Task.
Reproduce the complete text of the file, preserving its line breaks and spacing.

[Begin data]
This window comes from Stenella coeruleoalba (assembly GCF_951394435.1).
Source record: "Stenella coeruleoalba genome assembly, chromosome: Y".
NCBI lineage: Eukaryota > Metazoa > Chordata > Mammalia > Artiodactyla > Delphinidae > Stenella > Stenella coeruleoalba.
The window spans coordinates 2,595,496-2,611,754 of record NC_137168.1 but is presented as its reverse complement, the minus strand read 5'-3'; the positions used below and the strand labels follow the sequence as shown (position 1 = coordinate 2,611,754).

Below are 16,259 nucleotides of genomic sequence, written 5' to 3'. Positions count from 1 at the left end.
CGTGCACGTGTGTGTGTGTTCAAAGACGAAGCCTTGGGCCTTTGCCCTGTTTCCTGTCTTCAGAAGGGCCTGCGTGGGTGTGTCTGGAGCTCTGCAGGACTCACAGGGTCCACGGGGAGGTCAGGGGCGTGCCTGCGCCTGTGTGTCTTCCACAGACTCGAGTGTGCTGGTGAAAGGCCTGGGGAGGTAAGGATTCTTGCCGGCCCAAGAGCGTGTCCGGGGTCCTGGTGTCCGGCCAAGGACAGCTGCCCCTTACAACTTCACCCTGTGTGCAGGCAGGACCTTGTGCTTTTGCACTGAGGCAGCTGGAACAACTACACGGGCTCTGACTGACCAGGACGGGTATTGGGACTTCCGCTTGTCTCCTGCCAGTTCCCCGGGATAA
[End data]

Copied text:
This window comes from Stenella coeruleoalba (assembly GCF_951394435.1).
Source record: "Stenella coeruleoalba genome assembly, chromosome: Y".
NCBI lineage: Eukaryota > Metazoa > Chordata > Mammalia > Artiodactyla > Delphinidae > Stenella > Stenella coeruleoalba.
The window spans coordinates 2,595,496-2,611,754 of record NC_137168.1 but is presented as its reverse complement, the minus strand read 5'-3'; the positions used below and the strand labels follow the sequence as shown (position 1 = coordinate 2,611,754).

Below are 16,259 nucleotides of genomic sequence, written 5' to 3'. Positions count from 1 at the left end.
CGTGCACGTGTGTGTGTGTTCAAAGACGAAGCCTTGGGCCTTTGCCCTGTTTCCTGTCTTCAGAAGGGCCTGCGTGGGTGTGTCTGGAGCTCTGCAGGACTCACAGGGTCCACGGGGAGGTCAGGGGCGTGCCTGCGCCTGTGTGTCTTCCACAGACTCGAGTGTGCTGGTGAAAGGCCTGGGGAGGTAAGGATTCTTGCCGGCCCAAGAGCGTGTCCGGGGTCCTGGTGTCCGGCCAAGGACAGCTGCCCCTTACAACTTCACCCTGTGTGCAGGCAGGACCTTGTGCTTTTGCACTGAGGCAGCTGGAACAACTACACGGGCTCTGACTGACCAGGACGGGTATTGGGACTTCCGCTTGTCTCCTGCCAGTTCCCCGGGATAA